• @AliShakiba strtok keeps a context. Passing zero causes it to continue parsing where it left off. You should read the strtok man page. – jcoffland Mar 24 '17 at 1:03

I wrote a very basic shell for the HelenOS project. It has the following features:

  • Line editing / history
  • Buit in commands / loadable commands
  • Search path to find external commands
  • EXTREMELY basic scripting
  • Dumbed down implementations of most of the GNU core utilities (done from scratch) as built in functions.

Most of it is implemented on a very simple re-usable framework built around function pointers. At the minimum, you'll need a built in 'exit' or 'quit' so someone can actually get out of the shell, plus 'cd' and 'pwd'. An 'export' / 'declare' built in would also make sense.

You can look at the code (BSD) licensed here. Or download the repo, it's in uspace/app/bdsh. I can probably dig up the last working Linux version, prior to when I ported it if you need it. The biggest difference is the HelenOS version uses a home grown line editor, task_spawn() instead of execve() / posix_spawn(), etc. The rest is portable. It was originally designed just to make testing of features easy and interactive. I didn't implement job control, as it wasn't needed. That could be achieved trivially, however.

If you want to study a 'real' shell, I highly recommend looking at dash, you'll find it much simpler to grasp than diving straight into the code of bash.

Anecdotally, 'bdsh' stands for 'brain dead shell'.

You could look at BusyBox for some very small shell implementations.

If you are starting , try http://stephen-brennan.com/2015/01/16/write-a-shell-in-c/ and further for detailed knowledge http://www.gnu.org/software/libc/manual/html_node/Data-Structures.html#Data-Structures .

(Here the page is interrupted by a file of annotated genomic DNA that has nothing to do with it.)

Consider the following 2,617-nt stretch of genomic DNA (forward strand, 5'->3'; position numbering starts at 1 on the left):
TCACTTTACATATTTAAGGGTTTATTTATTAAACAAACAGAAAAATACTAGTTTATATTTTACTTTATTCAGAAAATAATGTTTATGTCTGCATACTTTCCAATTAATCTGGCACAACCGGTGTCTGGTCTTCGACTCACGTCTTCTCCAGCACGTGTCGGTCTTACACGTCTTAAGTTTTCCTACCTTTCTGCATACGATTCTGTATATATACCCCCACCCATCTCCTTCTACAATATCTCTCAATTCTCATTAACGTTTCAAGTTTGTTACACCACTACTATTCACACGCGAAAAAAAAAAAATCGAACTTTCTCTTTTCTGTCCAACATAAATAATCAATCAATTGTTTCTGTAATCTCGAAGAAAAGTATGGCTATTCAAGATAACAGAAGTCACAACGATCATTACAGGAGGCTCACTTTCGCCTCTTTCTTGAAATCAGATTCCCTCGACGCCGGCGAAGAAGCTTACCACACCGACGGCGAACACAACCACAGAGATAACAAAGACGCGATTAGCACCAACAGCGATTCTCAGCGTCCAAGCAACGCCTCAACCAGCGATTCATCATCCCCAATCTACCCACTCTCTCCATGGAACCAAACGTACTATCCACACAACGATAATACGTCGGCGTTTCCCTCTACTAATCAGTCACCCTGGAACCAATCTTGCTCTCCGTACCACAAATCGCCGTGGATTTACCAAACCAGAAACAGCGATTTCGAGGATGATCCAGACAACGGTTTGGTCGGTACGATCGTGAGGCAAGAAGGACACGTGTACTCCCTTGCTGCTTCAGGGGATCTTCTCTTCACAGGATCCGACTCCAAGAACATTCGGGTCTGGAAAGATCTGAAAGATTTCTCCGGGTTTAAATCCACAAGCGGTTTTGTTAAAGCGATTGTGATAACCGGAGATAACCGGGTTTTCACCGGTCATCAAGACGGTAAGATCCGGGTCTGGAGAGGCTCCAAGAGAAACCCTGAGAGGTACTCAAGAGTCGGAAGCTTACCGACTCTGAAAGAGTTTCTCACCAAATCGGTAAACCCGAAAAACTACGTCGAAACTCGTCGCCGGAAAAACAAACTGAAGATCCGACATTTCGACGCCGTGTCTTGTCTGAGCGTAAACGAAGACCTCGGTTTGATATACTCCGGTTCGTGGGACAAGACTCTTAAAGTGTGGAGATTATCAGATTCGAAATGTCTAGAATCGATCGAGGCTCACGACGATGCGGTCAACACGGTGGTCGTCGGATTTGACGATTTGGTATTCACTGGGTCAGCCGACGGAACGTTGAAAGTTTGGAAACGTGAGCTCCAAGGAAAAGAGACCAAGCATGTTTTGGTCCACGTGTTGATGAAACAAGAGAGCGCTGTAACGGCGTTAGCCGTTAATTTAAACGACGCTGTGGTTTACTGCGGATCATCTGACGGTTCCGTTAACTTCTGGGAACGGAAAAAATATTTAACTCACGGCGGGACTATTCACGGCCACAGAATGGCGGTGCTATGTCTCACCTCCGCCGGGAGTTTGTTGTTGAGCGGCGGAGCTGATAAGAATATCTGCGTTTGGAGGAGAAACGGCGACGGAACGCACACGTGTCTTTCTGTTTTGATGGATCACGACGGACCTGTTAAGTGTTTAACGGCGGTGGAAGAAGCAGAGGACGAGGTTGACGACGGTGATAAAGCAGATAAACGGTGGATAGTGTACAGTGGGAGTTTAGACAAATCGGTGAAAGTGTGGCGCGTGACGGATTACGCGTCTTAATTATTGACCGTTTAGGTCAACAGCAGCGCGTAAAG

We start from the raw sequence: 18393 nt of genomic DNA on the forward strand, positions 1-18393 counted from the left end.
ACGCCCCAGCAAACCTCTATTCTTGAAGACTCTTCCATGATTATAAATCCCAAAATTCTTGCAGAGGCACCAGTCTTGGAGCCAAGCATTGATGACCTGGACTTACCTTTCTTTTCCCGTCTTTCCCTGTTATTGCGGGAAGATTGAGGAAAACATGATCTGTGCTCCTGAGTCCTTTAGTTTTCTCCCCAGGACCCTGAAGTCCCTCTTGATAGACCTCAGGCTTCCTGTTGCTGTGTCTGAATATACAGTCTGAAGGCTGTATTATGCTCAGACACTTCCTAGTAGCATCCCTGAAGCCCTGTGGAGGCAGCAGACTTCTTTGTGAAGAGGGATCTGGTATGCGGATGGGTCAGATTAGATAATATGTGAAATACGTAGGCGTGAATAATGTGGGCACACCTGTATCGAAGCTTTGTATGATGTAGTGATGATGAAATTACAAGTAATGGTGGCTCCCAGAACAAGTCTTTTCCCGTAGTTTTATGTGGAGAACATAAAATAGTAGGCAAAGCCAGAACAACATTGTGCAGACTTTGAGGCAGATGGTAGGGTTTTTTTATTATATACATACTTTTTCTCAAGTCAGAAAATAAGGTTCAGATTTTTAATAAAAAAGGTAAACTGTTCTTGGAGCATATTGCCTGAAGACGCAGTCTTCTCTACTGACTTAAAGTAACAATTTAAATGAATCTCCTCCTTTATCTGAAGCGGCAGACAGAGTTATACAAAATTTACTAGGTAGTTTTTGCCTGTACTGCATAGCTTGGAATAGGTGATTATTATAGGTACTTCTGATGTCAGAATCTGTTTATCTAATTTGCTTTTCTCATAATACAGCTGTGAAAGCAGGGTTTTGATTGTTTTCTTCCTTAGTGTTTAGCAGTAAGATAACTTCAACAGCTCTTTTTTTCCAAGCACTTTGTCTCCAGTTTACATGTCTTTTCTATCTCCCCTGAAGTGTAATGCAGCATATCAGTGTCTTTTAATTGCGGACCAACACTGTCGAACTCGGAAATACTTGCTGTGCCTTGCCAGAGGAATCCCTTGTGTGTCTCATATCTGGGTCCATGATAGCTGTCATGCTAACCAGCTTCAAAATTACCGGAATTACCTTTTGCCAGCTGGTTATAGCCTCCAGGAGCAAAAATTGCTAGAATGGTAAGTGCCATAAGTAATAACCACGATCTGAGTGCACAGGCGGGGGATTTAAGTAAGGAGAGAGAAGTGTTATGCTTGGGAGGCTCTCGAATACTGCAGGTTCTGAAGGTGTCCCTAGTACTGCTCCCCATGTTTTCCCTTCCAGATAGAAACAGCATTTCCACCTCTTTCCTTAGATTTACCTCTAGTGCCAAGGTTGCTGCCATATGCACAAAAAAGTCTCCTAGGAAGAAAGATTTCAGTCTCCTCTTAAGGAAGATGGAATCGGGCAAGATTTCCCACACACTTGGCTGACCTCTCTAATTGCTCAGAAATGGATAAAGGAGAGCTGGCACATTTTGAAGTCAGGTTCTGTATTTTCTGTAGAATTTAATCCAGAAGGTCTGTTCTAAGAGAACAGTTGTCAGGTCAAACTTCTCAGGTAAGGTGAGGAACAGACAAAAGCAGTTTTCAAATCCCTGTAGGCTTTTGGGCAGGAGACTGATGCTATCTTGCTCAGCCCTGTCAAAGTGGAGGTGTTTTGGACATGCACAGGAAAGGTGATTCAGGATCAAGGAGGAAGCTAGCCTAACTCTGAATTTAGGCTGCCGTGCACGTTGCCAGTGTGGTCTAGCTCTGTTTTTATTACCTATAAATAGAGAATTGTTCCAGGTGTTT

Also , while learning how to program a shell using C/C++ make a habit to refer man pages of commands.

Bash provides very few commands on its own: cd, pushd, popd, the variable handling routines (set and $x), and all of the control flow items like loops and conditionals. Almost all other commands are found in the $PATH.

Unless the assignment states otherwise, ignore variables and control flow. Just provide a REPL that looks in $PATH and executes whatever the user enters (presumably through posix_spawn()) and pass along the command-line arguments.

Lowball answer:

If the program is very simple, then simple system calls can be implemented script-like with the command "system("putdesiredcommandhere");"

When you install "printf" in a program, you are doing a simple system call, with the help of stdio.h.

Small code sample follows.

#include <stdio.h>
#include <stdlib.h>
main ()
{
    system ("clear");
    system ("echo this is an example of a basic system call");
    printf ("just as you've always done.\n");

    return 0;
}

Using that method, you could transcribe bash or csh scripts into a c program. It would require using a system call for each line in the script.